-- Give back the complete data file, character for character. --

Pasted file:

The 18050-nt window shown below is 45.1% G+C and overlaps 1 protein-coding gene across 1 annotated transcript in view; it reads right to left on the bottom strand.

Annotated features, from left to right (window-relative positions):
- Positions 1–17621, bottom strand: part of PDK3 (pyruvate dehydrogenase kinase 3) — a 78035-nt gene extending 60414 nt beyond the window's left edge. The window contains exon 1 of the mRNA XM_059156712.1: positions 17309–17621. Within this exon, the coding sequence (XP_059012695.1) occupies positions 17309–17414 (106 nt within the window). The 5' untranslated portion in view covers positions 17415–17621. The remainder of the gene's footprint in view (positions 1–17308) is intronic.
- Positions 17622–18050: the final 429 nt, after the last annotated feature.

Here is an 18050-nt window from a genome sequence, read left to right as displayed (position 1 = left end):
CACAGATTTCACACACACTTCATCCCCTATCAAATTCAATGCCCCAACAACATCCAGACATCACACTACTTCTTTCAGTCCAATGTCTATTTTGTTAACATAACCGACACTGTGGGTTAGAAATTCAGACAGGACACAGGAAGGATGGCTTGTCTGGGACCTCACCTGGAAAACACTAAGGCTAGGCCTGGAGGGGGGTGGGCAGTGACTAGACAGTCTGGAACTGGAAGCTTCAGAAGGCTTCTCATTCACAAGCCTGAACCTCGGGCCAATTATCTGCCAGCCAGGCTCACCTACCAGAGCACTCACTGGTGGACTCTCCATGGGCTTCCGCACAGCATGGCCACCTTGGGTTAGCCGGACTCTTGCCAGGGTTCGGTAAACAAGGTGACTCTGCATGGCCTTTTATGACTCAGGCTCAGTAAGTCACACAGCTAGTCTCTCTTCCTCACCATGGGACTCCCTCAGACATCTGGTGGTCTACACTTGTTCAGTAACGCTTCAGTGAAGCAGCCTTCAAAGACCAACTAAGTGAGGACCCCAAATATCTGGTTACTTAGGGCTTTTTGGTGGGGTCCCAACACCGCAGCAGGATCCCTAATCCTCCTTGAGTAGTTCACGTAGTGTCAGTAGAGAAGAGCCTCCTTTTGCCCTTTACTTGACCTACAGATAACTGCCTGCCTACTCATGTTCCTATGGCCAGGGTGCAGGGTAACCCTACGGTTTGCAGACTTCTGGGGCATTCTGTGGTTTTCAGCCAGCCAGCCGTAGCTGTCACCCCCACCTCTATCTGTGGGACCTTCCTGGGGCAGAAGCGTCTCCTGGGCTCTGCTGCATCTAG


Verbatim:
The 18050-nt window shown below is 45.1% G+C and overlaps 1 protein-coding gene across 1 annotated transcript in view; it reads right to left on the bottom strand.

Annotated features, from left to right (window-relative positions):
- Positions 1–17621, bottom strand: part of PDK3 (pyruvate dehydrogenase kinase 3) — a 78035-nt gene extending 60414 nt beyond the window's left edge. The window contains exon 1 of the mRNA XM_059156712.1: positions 17309–17621. Within this exon, the coding sequence (XP_059012695.1) occupies positions 17309–17414 (106 nt within the window). The 5' untranslated portion in view covers positions 17415–17621. The remainder of the gene's footprint in view (positions 1–17308) is intronic.
- Positions 17622–18050: the final 429 nt, after the last annotated feature.

Here is an 18050-nt window from a genome sequence, read left to right as displayed (position 1 = left end):
CACAGATTTCACACACACTTCATCCCCTATCAAATTCAATGCCCCAACAACATCCAGACATCACACTACTTCTTTCAGTCCAATGTCTATTTTGTTAACATAACCGACACTGTGGGTTAGAAATTCAGACAGGACACAGGAAGGATGGCTTGTCTGGGACCTCACCTGGAAAACACTAAGGCTAGGCCTGGAGGGGGGTGGGCAGTGACTAGACAGTCTGGAACTGGAAGCTTCAGAAGGCTTCTCATTCACAAGCCTGAACCTCGGGCCAATTATCTGCCAGCCAGGCTCACCTACCAGAGCACTCACTGGTGGACTCTCCATGGGCTTCCGCACAGCATGGCCACCTTGGGTTAGCCGGACTCTTGCCAGGGTTCGGTAAACAAGGTGACTCTGCATGGCCTTTTATGACTCAGGCTCAGTAAGTCACACAGCTAGTCTCTCTTCCTCACCATGGGACTCCCTCAGACATCTGGTGGTCTACACTTGTTCAGTAACGCTTCAGTGAAGCAGCCTTCAAAGACCAACTAAGTGAGGACCCCAAATATCTGGTTACTTAGGGCTTTTTGGTGGGGTCCCAACACCGCAGCAGGATCCCTAATCCTCCTTGAGTAGTTCACGTAGTGTCAGTAGAGAAGAGCCTCCTTTTGCCCTTTACTTGACCTACAGATAACTGCCTGCCTACTCATGTTCCTATGGCCAGGGTGCAGGGTAACCCTACGGTTTGCAGACTTCTGGGGCATTCTGTGGTTTTCAGCCAGCCAGCCGTAGCTGTCACCCCCACCTCTATCTGTGGGACCTTCCTGGGGCAGAAGCGTCTCCTGGGCTCTGCTGCATCTAG